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The James River estuary of the Chesapeake Bay region follows the course of a former river valley drowned within the last 9,000 years by the most recent rise of sea level. The floor is shaped into a central channel bordered by submerged shoals. Observations show suspended sediment is transported mainly by alternating tidal currents and secondarily by the net nontidal estuarine circulation. Transport results in a sequence of grain size distributions reflecting the mixing of two textural end members, clay and sand.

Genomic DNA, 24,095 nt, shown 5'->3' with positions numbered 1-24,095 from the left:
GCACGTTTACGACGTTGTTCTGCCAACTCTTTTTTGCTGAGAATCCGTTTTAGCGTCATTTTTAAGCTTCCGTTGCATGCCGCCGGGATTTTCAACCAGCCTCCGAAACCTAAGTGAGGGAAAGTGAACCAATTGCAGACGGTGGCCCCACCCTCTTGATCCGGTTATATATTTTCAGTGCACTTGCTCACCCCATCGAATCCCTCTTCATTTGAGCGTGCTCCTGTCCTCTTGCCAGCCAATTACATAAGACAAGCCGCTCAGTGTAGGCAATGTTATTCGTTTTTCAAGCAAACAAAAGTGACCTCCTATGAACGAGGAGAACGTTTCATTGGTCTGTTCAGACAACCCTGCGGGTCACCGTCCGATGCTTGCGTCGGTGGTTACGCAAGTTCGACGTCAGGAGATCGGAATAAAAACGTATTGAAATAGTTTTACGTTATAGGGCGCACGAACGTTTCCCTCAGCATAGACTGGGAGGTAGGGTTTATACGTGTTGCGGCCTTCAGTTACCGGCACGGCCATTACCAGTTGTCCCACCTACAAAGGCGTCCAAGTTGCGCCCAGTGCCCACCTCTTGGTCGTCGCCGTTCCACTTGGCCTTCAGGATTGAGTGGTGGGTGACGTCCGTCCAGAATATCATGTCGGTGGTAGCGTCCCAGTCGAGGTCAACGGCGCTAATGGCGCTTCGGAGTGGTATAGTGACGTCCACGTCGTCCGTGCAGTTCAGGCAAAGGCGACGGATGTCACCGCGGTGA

Silty clay is deposited in the river and upper estuary, whereas sand occurs near the mouth. Transitional types,...

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